Arguably, SCTV was one of the most innovative and influential television comedies of its time. Not only did it launch the careers of talented stars such as John Candy, Catherine O’Hara, Harold Ramis, Rick Moranis, Martin Short and Eugene Levy, but it playfully messed the idea of what sketch comedy could be. Set in the mythical town of Melonville, the SCTV station was home to a variety of bizarre and low-budget programming, spoofing network and cable access television. Each week the viewer would be transported not only to the shows shown on SCTV but to the inner workings of SCTV itself. It was fast-paced, innovative and very funny. Inevitably, the idea of an SCTV movie was pitched to the studios. That movie became Strange Brew, starring Dave Thomas and Rick Moranis as the very Canadian MacKenzie Brothers. It was not Going Berserk starring Candy, Levy and Flaherty. But it was supposed to be.
Directed by the authentically-funny David Steinberg who wrote the script with the genuinely “okay” Dana Olsen, Going Berserk is a typical mishegoss of un- or vaguely-related scenes strung together by two-dimensional characters and a works-or-doesn’t premise. Like Police Academy, Animal House, Zapped, etc., there’s a lot going on in Going Berserk, little of it makes much sense and, amazingly, even less of it is funny.
Candy stars as John Bourgignon, a wanna-be drummer who co-owns a limo company with Chick Leff (Flaherty), but they owe money to sleazy movie producer Sal DiPasquale (Levy—his sole film credit was as creator of Kung Fu U…yes, we get a clip of it). John is getting married to Nancy, daughter of Senator Ed Reese, and Sal wants to shoot the wedding. In the meantime, Reese (who hates John because he’s a loser) has made an enemy of the Reverend Sun Yi Day (Richard Libertini), a spiritual leader who teaches that greed is just your god-granted desire for things that should be yours. Reese is trying to shut the Reverend down, so Sun Yi Day and his partners decide to brainwash John into shooting the Senator. Instead of unleashing his inner killer, the awake the uninhibited asshole within, so John mortifies everyone with inappropriate humor and dick jokes.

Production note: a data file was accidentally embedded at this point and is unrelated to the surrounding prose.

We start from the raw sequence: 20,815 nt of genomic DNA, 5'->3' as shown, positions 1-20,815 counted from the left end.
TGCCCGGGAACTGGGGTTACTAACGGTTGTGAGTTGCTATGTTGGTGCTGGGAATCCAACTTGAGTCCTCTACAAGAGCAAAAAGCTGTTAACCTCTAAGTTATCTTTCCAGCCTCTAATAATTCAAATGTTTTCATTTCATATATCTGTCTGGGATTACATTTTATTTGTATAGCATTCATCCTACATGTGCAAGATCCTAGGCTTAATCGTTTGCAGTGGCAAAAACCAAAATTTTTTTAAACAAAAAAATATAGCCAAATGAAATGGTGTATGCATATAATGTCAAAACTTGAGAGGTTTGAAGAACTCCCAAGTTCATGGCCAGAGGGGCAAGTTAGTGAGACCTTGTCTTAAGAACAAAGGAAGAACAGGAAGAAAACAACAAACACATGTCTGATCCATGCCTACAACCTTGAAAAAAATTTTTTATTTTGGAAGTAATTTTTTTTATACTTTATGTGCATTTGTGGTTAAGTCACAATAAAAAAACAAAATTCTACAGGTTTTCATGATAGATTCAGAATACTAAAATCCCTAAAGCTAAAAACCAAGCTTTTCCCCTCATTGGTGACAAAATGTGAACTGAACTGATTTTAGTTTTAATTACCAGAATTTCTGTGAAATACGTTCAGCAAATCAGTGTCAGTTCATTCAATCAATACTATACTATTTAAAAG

That’s the plot.
Around this are built elliptical gags where Candy does his patented over-reactions to extreme situations and does his self-conscious laugh (parodied by Flaherty in one scene). He accidentally gets into the middle of a brewing brawl between bikers and punks and both groups turn on him for being the least hip in the room. He winds up as a drummer-cum-bouncer at an all male strip review and is forced to battle the shrieking female audience members who attempt to molest the dancers. He gets arrested and handcuffed to Ernie Hudson and the two of them enact the movie’s sole funny sequence in a parody of The Defiant Ones. When the head to Hudson’s girlfriend’s apartment for a bout of going-away love-making, Candy is forced to stand outside the door—may I remind you once again that they’re handcuffed so their passion sends him slamming face-first into the doorjamb. As slapstick, that’s as good as the movie gets.
Now, there is no dispute that Candy, Levy and Flaherty are funny guys. SCTV is proof of that alone. But their film careers left a lot to be desired—and, in Levy’s case, continues to disappoint. Outside of an amusing parody of Father Knows Best, Flaherty has zero to do in Going Berserk, not as a comedian, not as a straight man. Levy does his best sleazy producer schtick and he’s well within his wheelhouse throughout, but there isn’t enough of him, and the material gives his straight men nothing to work with. His scenes are basically obscene monologues with Candy and Flaherty merely flesh props. Candy is amiable and perfectly aw-shucks as the well-meaning John. When responding to the berating of his future father-in-law, John explains his prospects as “Oh, I would say anywhere from thirty to eleven thousand a year, sir.” His facial reactions in scenes where the world is out of control are priceless. But when he’s under hypnosis, quite frankly, anyone could play those scenes of inappropriate humor and do the same job. Dick jokes were beneath Candy and that comes through. The same can be said for all the performances—none of the characters belong to the actors (with the possible exception of Levy) and were almost interchangeable in and of themselves.
It’s actually more entertaining to let your mind wander playing “Connections” during Going Berserk. For instance, Kurtwood Smith played the villainous Clarence Boddicker in Robocop and in Going Berserk his character is also named Clarence. Alley Mills went from the mom on The Wonder Years to that of a daffy executive on The Bold and the Beautiful. Ernie Hudson was in Ghostbusters and Candy was originally supposed to star in that as well, playing Rick Moranis’s role. Didn’t Richard Libertini play a role like this in All of Me? Hey, there’s Dixie Carter. Pat Hingle went on to play Commissioner Gordon in Burton’s Batman and who thought that was a good idea? Flaherty, as Count Floyd on SCTV, introduced a movie called “The Bloodsucking Monkeys from West Mifflin, PA”, which isn’t too far from my house. I used to go to the mall there…
Save for the sequence involving Hudson, Going Berserk has little going for it. The movie has almost no energy and has a disinterested sense of pace, as if everyone involved were disappointed before the first scene had been shot. It’s not surprising that the movie has basically faded from memory. Released to DVD in 2007 to no one’s insistence, it went quickly out of print. The trio went on to be sporadically funny in other movies (The Man, Hot to Trot, Nothing But Trouble and Who’s Harry Crumb notwithstanding). The best thing I can say about Going Berserk is that SCTV is available on DVD and should be watched at all costs.